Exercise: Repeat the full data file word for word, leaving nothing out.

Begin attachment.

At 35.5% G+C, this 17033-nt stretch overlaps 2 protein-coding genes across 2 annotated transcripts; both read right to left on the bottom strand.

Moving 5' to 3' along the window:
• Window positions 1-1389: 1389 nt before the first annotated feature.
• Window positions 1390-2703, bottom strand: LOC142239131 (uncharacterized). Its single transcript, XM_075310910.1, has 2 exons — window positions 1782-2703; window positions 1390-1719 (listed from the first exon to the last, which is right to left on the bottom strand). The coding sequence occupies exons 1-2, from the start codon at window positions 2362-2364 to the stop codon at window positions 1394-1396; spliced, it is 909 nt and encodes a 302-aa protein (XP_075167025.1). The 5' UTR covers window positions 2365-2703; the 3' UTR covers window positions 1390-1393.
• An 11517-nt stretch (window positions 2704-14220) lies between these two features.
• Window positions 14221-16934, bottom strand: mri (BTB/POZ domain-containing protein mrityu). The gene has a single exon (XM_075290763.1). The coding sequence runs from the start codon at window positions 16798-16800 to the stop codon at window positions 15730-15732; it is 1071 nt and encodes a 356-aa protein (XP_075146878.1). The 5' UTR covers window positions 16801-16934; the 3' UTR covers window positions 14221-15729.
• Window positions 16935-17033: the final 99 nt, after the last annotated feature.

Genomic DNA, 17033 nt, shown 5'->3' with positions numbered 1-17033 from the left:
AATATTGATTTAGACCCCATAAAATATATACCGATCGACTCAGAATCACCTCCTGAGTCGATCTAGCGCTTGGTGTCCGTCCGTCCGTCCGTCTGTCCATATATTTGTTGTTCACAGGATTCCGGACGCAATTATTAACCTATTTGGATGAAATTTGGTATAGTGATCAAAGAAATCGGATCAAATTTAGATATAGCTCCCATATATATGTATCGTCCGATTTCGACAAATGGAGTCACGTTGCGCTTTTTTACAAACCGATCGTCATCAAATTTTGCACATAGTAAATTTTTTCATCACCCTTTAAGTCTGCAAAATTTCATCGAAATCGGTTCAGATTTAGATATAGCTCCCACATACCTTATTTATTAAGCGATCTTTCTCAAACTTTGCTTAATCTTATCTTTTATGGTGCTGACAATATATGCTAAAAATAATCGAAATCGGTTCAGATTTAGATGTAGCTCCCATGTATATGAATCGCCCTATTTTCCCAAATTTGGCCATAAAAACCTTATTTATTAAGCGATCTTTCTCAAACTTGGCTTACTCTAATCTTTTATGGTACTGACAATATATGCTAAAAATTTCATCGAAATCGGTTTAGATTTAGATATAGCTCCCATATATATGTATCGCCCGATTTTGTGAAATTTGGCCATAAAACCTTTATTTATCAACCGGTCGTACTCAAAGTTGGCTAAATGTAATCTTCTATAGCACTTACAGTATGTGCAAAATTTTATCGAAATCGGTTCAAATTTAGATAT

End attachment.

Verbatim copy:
At 35.5% G+C, this 17033-nt stretch overlaps 2 protein-coding genes across 2 annotated transcripts; both read right to left on the bottom strand.

Moving 5' to 3' along the window:
• Window positions 1-1389: 1389 nt before the first annotated feature.
• Window positions 1390-2703, bottom strand: LOC142239131 (uncharacterized). Its single transcript, XM_075310910.1, has 2 exons — window positions 1782-2703; window positions 1390-1719 (listed from the first exon to the last, which is right to left on the bottom strand). The coding sequence occupies exons 1-2, from the start codon at window positions 2362-2364 to the stop codon at window positions 1394-1396; spliced, it is 909 nt and encodes a 302-aa protein (XP_075167025.1). The 5' UTR covers window positions 2365-2703; the 3' UTR covers window positions 1390-1393.
• An 11517-nt stretch (window positions 2704-14220) lies between these two features.
• Window positions 14221-16934, bottom strand: mri (BTB/POZ domain-containing protein mrityu). The gene has a single exon (XM_075290763.1). The coding sequence runs from the start codon at window positions 16798-16800 to the stop codon at window positions 15730-15732; it is 1071 nt and encodes a 356-aa protein (XP_075146878.1). The 5' UTR covers window positions 16801-16934; the 3' UTR covers window positions 14221-15729.
• Window positions 16935-17033: the final 99 nt, after the last annotated feature.

Genomic DNA, 17033 nt, shown 5'->3' with positions numbered 1-17033 from the left:
AATATTGATTTAGACCCCATAAAATATATACCGATCGACTCAGAATCACCTCCTGAGTCGATCTAGCGCTTGGTGTCCGTCCGTCCGTCCGTCTGTCCATATATTTGTTGTTCACAGGATTCCGGACGCAATTATTAACCTATTTGGATGAAATTTGGTATAGTGATCAAAGAAATCGGATCAAATTTAGATATAGCTCCCATATATATGTATCGTCCGATTTCGACAAATGGAGTCACGTTGCGCTTTTTTACAAACCGATCGTCATCAAATTTTGCACATAGTAAATTTTTTCATCACCCTTTAAGTCTGCAAAATTTCATCGAAATCGGTTCAGATTTAGATATAGCTCCCACATACCTTATTTATTAAGCGATCTTTCTCAAACTTTGCTTAATCTTATCTTTTATGGTGCTGACAATATATGCTAAAAATAATCGAAATCGGTTCAGATTTAGATGTAGCTCCCATGTATATGAATCGCCCTATTTTCCCAAATTTGGCCATAAAAACCTTATTTATTAAGCGATCTTTCTCAAACTTGGCTTACTCTAATCTTTTATGGTACTGACAATATATGCTAAAAATTTCATCGAAATCGGTTTAGATTTAGATATAGCTCCCATATATATGTATCGCCCGATTTTGTGAAATTTGGCCATAAAACCTTTATTTATCAACCGGTCGTACTCAAAGTTGGCTAAATGTAATCTTCTATAGCACTTACAGTATGTGCAAAATTTTATCGAAATCGGTTCAAATTTAGATAT